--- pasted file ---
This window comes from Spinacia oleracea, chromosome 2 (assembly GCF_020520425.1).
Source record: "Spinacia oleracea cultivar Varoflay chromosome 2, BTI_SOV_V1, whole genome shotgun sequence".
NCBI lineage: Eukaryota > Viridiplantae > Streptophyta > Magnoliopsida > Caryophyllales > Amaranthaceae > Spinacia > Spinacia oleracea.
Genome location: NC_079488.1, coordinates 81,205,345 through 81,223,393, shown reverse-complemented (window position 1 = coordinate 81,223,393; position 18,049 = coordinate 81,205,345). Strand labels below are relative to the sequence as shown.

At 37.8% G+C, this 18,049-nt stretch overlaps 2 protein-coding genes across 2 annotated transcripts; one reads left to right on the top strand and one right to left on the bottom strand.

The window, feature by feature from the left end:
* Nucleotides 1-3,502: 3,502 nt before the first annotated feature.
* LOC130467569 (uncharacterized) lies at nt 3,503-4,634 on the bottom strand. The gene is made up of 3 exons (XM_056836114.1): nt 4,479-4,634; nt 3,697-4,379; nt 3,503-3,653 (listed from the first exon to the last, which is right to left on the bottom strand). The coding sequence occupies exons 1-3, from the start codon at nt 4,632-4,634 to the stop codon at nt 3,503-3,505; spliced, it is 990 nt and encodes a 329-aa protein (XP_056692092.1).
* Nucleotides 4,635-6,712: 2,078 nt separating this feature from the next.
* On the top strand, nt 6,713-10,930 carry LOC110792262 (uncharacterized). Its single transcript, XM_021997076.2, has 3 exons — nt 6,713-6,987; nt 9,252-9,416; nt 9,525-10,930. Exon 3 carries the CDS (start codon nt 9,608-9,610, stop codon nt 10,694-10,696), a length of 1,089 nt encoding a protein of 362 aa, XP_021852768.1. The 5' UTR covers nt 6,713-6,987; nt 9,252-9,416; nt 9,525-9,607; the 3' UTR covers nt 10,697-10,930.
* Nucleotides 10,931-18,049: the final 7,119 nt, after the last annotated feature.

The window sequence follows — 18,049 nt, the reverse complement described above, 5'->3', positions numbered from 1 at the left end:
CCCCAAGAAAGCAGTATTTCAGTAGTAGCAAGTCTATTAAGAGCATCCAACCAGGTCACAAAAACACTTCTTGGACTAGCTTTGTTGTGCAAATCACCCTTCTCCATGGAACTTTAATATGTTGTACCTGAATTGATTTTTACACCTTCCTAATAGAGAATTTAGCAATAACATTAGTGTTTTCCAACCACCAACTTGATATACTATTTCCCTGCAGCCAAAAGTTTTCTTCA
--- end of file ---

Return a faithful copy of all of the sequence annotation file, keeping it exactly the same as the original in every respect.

This window comes from Spinacia oleracea, chromosome 2 (assembly GCF_020520425.1).
Source record: "Spinacia oleracea cultivar Varoflay chromosome 2, BTI_SOV_V1, whole genome shotgun sequence".
NCBI lineage: Eukaryota > Viridiplantae > Streptophyta > Magnoliopsida > Caryophyllales > Amaranthaceae > Spinacia > Spinacia oleracea.
Genome location: NC_079488.1, coordinates 81,205,345 through 81,223,393, shown reverse-complemented (window position 1 = coordinate 81,223,393; position 18,049 = coordinate 81,205,345). Strand labels below are relative to the sequence as shown.

At 37.8% G+C, this 18,049-nt stretch overlaps 2 protein-coding genes across 2 annotated transcripts; one reads left to right on the top strand and one right to left on the bottom strand.

The window, feature by feature from the left end:
* Nucleotides 1-3,502: 3,502 nt before the first annotated feature.
* LOC130467569 (uncharacterized) lies at nt 3,503-4,634 on the bottom strand. The gene is made up of 3 exons (XM_056836114.1): nt 4,479-4,634; nt 3,697-4,379; nt 3,503-3,653 (listed from the first exon to the last, which is right to left on the bottom strand). The coding sequence occupies exons 1-3, from the start codon at nt 4,632-4,634 to the stop codon at nt 3,503-3,505; spliced, it is 990 nt and encodes a 329-aa protein (XP_056692092.1).
* Nucleotides 4,635-6,712: 2,078 nt separating this feature from the next.
* On the top strand, nt 6,713-10,930 carry LOC110792262 (uncharacterized). Its single transcript, XM_021997076.2, has 3 exons — nt 6,713-6,987; nt 9,252-9,416; nt 9,525-10,930. Exon 3 carries the CDS (start codon nt 9,608-9,610, stop codon nt 10,694-10,696), a length of 1,089 nt encoding a protein of 362 aa, XP_021852768.1. The 5' UTR covers nt 6,713-6,987; nt 9,252-9,416; nt 9,525-9,607; the 3' UTR covers nt 10,697-10,930.
* Nucleotides 10,931-18,049: the final 7,119 nt, after the last annotated feature.

The window sequence follows — 18,049 nt, the reverse complement described above, 5'->3', positions numbered from 1 at the left end:
CCCCAAGAAAGCAGTATTTCAGTAGTAGCAAGTCTATTAAGAGCATCCAACCAGGTCACAAAAACACTTCTTGGACTAGCTTTGTTGTGCAAATCACCCTTCTCCATGGAACTTTAATATGTTGTACCTGAATTGATTTTTACACCTTCCTAATAGAGAATTTAGCAATAACATTAGTGTTTTCCAACCACCAACTTGATATACTATTTCCCTGCAGCCAAAAGTTTTCTTCA